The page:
One place in Mexico where some aspects of women’s rights have been taken more seriously is the capital, Mexico City. The Federal District (Distrito Federal or DF), in which most (but not all) of the capital is situated, is governed by left-wing mayor, Marcelo Ebrad. He belongs to the Democratic Revolution Party (Partido de la Revolución Demócratica or PRD). Perhaps the most eye-catching of the measures that he has introduced during his term (2006-2012) has been the legalisation of abortion during the first twelve weeks of gestation (2007). This law has generated much controversy in Mexico City and beyond. Shortly after the measure became law, the President’s Office, the PGR and most depressingly of all, the National Commission for Human Rights (Comisión Nacional de los Derechos Humanos), initiated proceedings in the Supreme Court of Justice (Suprema Corte de Justicia de la Nación, or SCJN) with the hope of having it declared unconstitutional on the grounds that (amongst other things) it was a violation of the unborn foetus’ life. In the last few weeks the SCJN has presented its verdict, rejecting all the petitions. It affirmed that life was not defined as starting at conception in the Federal Constitution and upheld the constitutional right of the DF government to legislate on such matters as abortion(see link 5).

This must be reason to celebrate, I hear you ask. But, no; this is unfortunately not the case. The most obvious consequence of the controversy has been the move by conservative groups in the rest of Mexico’s states to push for the reform of their individual constitutions to ensure that the articles which refer to the inhabitants right to life and/or the duty of the state to ensure that this right is protected, explicitly define life as beginning at conception. The objective is to ensure that laws such as that of DF impossible are clearly unconstitutional in their states. So far, 32 of Mexico’s federal entities (comprising of 31 states and DF) have approved such reforms. In many others, such as Tamaulipas, such reform is being discussed at the moment (see links 6 and 7).

One of the few positive outcomes of the whole furore of the last couple of years has been the publicity awarded to the cases where women have already been prosecuted and imprisoned for the crime of abortion. To use Tamaulipas as an example again: in December it was discovered that the State Prosecutor (Procuraduría General del Estado) was pursuing 50 enquiries against women accused of having procured an abortion; while eight women were being in prison on such charges. It also became clear that double standards were in operation. State law requires that the woman involved and anyone who aids and abets her in getting an abortion are prosecuted; in the case of at least one condemned woman, no charges were brought against her partner, who had supplied the pills to provoke the abortion (see link 8). Once this information circulated, the state governor, Eugenio Hernández Flores, ordered their release; although, tellingly, they were not exonerated. Instead, the State Congress approved a reform in the state penal code which removed the custodial sentence associated with this “crime” and substituted it with the undefined and worryingly vague “integral medical attention” (atención médica integral) (see link 9). It remains to be seen what king of “attention” these women are to receive.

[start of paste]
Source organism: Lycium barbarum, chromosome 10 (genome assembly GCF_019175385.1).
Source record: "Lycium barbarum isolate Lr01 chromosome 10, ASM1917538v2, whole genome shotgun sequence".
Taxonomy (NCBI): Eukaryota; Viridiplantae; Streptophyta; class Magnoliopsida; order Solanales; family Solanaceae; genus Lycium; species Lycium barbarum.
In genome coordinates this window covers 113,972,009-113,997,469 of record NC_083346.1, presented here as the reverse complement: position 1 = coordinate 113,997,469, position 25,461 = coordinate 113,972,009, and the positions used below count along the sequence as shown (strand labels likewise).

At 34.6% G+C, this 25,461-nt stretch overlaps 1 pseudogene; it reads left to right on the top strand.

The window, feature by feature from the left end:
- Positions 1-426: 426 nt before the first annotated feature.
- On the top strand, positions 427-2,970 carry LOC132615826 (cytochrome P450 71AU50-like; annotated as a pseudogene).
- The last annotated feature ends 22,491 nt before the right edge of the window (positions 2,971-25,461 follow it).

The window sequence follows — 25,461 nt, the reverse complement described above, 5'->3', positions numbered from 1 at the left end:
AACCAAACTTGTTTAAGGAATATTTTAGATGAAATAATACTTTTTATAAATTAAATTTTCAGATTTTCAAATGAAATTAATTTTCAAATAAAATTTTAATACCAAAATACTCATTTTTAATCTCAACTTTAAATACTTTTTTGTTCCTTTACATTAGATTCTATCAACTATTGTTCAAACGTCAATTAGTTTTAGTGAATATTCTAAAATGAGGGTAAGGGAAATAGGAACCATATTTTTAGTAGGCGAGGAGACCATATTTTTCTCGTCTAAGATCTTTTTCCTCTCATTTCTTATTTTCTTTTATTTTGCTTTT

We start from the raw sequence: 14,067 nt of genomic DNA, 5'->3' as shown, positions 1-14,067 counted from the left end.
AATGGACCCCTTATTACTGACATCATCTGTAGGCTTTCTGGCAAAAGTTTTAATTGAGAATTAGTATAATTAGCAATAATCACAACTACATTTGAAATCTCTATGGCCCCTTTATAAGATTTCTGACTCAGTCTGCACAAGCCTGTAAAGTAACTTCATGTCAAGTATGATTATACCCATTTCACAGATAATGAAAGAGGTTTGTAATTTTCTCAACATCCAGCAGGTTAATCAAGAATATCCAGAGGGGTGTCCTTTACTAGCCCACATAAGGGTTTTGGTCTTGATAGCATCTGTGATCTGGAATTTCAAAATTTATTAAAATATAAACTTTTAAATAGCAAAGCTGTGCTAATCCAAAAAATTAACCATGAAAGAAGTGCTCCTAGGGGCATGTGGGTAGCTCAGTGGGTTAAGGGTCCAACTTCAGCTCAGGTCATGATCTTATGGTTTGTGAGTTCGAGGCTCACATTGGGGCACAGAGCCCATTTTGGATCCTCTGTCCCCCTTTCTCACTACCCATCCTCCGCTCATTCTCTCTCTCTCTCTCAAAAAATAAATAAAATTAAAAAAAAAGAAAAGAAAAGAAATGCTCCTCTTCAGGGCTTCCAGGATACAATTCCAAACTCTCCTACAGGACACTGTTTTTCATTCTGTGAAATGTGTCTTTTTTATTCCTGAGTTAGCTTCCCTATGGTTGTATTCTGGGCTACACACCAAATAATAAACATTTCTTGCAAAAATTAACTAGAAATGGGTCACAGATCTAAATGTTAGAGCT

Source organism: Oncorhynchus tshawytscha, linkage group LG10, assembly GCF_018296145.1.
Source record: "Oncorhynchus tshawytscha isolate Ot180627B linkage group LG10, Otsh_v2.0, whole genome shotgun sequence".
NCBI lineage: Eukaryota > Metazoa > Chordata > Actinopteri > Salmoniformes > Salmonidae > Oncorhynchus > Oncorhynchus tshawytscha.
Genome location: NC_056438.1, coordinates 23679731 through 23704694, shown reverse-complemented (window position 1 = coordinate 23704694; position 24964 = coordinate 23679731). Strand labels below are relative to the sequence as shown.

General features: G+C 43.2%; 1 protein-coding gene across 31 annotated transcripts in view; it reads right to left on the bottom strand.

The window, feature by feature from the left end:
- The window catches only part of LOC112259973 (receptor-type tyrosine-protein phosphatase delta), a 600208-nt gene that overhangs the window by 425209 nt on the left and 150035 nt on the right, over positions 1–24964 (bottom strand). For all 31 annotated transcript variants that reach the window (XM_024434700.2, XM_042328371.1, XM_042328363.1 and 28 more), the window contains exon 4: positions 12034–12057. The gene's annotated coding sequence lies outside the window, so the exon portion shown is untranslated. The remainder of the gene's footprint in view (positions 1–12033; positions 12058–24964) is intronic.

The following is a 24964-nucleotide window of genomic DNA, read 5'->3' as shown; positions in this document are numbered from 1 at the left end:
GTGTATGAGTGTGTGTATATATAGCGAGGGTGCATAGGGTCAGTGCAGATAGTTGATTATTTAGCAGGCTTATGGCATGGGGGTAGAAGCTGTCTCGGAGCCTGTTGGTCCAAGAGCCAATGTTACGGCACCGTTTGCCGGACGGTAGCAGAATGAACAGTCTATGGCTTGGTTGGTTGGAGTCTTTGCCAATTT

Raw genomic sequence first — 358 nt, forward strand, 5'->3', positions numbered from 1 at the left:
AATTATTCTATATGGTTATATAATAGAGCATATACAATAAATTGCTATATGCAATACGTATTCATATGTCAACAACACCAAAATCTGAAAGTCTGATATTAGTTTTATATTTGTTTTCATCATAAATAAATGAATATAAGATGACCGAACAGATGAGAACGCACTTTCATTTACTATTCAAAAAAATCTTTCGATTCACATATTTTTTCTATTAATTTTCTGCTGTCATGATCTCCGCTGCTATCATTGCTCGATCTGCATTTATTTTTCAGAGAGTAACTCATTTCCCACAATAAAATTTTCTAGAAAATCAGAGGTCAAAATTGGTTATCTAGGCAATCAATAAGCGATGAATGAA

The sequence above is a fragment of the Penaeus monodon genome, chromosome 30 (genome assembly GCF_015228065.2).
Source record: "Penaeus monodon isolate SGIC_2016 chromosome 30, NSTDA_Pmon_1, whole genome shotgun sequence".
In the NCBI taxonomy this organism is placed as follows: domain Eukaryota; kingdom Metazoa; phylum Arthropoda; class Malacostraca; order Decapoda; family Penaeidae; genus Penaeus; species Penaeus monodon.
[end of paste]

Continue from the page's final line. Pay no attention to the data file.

At the moment, attention is focused on the state of Guanajuato, traditionally one of the most conservative in Mexico. Here, it has been revealed, six women are currently serving prison sentences after having been accused of procuring an abortion. However, they have not been sentenced for this “crime”, but rather for what the penal code determines as “murder by a relative” (homicidio por razón de parentesco) which carries much more severe penalties that that of abortion. They were sentenced to up to of 20 years imprisonment. Another 30 women are facing similar charges. More distressingly still, it also emerged that four of these women had not actually had an abortion, but rather had suffered spontaneous miscarriages, which due to family circumstances, poverty and/or lack of education had tried to conceal (see link 10). Once their condition had forced them to seek medical attention, one of the people treating them (doctor, nurse or social worker) had then made the accusation with the relevant authorities (see link 11 and 12). The women were subsequently unable to defend themselves personally against such charges nor pay someone competent to do it for them. Some of the women involved have been in prison for eight years (see links 12 and 13). All of them come from the most deprived regions of the state.

In relation to this situation, the State Congress of Guanajuato has just passed a measure which reduces the sentence facing these women and should result in their immediate release. However, just as in the case of Tamaulipas, this does not mean that the women have been declared innocent, nor has the law been modified to prevent prosecutions of this nature occurring in the future. And so, I end this post with a request to those who are as horrified as I by the treatment these women have endured. If you go to link 14 at the end of this post you will find a website organised by a group campaigning on behalf of these women, headed by Leticia Cuevas and Carlos Morales. On this site is a letter of protest addressed to the relevant authorities in Guanajuato, this calls for their immediate release as well as their complete exoneration of all charges. Please add your name to the letter in the box provided.